At the Agile Tour Brussels conference, Luc Taesch facilitated a workshop about understanding and listening. He applied "cognitive science" or "neuroscience" for IT Professionals, and provided solutions to help them dealing with interrupting thoughts and feelings.
Teams sometimes consider to skip a retrospective meeting, when they feel time pressure, or do not see direct benefits of doing one. Next they question themselves if they have to keep doing retrospectives? Agile retrospectives help teams to learn and improve continuously, and there are valid reasons to keep doing them also with mature teams.
When enterprises implement agile ways of working, questions can arise if changes are needed in the way performance appraisals are being done? Several authors have suggestions on how you can use feedback next or as a replacement for existing appraisal processes, to improve the performance of individuals and teams.
To stay competitive, enterprises look for ways to do innovation inside their organization. A first step can be to make time available which people can use to think about new products and services and discuss ideas and develop concepts, for instance with a dedicated “full-time” innovation team, by arranging frequent innovation time-slots, or by organizing short and intense innovation workshops.
The principle of “responding to change over following a plan”, is it a strength or a flexibility that can’t work in practice? For example, what about agile projects that had difficulties managing changes and customers who expect too much flexibility? Can agile not live up to its promises, or is it the way that teams and organizations have adopted agile that is causing the problems?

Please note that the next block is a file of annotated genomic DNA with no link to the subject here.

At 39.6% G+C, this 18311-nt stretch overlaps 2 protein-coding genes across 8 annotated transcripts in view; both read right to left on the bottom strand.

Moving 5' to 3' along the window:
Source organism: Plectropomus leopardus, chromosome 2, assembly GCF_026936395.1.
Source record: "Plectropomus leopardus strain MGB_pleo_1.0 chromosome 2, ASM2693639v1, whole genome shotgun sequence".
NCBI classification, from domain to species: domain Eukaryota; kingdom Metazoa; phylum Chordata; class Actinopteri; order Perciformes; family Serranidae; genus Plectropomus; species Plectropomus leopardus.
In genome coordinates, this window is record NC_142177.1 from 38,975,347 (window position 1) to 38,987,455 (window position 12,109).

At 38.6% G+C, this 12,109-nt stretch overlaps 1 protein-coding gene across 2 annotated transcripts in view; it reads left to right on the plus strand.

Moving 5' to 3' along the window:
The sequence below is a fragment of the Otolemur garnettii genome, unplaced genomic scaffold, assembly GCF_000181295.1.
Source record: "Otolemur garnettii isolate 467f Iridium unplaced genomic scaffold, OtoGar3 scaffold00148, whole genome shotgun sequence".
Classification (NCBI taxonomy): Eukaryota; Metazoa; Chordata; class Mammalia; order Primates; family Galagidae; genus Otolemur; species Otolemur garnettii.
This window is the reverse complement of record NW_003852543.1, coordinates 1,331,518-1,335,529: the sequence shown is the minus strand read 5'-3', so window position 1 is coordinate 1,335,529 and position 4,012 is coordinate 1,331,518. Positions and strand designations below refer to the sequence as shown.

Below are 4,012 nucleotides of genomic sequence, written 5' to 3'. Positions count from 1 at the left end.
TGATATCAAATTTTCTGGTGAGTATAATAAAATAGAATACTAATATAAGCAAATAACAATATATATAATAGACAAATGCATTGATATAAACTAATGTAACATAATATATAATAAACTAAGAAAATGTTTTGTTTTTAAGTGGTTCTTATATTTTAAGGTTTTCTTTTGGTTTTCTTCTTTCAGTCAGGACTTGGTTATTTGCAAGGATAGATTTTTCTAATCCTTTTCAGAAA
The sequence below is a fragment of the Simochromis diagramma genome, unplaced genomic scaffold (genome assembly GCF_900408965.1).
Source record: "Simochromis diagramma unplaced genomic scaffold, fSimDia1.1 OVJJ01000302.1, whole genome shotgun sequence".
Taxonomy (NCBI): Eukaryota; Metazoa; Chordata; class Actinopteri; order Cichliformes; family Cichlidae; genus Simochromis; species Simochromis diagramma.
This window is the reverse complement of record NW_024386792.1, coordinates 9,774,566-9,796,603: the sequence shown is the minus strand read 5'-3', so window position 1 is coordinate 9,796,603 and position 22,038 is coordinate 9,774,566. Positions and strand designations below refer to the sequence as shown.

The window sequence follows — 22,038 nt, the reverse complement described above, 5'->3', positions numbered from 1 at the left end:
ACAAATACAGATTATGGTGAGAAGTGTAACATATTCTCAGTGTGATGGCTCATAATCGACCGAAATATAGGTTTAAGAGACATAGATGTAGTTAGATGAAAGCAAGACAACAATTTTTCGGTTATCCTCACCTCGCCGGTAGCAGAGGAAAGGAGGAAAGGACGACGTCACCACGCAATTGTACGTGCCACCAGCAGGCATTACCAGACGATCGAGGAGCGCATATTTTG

Retrospectives are often considered to be a valuable agile technique, but sometimes teams have difficulties doing them: insufficient control of things, thinking that they can’t improve, difficulties defining good actions, or much complaining. Teams may find retrospectives boring, and a waste of their time. How to deal with this, and help teams to discover better ways to do retrospectives?
Collaboration between developers and testers is often considered important in cross functional agile teams to become successful. There is also a benefit of having independence for testers, so that they can report about the quality of the software without fear. How can you balance testers independence with collaboration in agile teams?
Martin Fowler talked about software development in the 21st century, discussing agile essence and how teams adopt agile. He presented at the GOTO Amsterdam 2013 conference how teams can increase their agile fluency, from a first star level up to four stars.
The first day of DevOps Days Amsterdam had its focus split between continuous delivery and promoting a DevOps culture. Talks focused on how to automate the deployment pipeline but also system recovery in case of failure. On the culture side leveraging distinct personality types to successfully introduce changes and the positive impact of strong company culture on hiring were some of the takeaways.
Inspired by the photo “Melly Shum hates her job”, Jurgen Appelo, Maarten Volders and Vasco Duarto initiated Happy Melly with the purpose to help people to become happy workers and live better lives. The Happy Melly business has now taken off to help organizations to survive in changing environments, with happy workers that are motivated to engage and contribute.
Collaboration between business and IT can be a problem in enterprises. People are finding ways to better support the business needs and increase the business value of IT, using business IT fusion, DevOps or sociocracy.
Collaboration between agile team members, like developers and testers, helps to make teams successful. What can scrum masters do to help testers and developers to work together in agile teams, and improve collaboration?
Impediments are used to discuss issues take actions when a team becomes blocked. Impediments are handled in different ways, a look at how some scrum masters do it.
Retrospectives help teams to learn and improve their way of working. Several agile coaches have scaled retrospectives to cover larger projects or programs with multiple teams. Let’s explore how they did it.
Organizations that implement self-organized agile teams need managers who empowerer the teams by using servant leadership, and who coach and mentor them to learn and continuously improve themselves.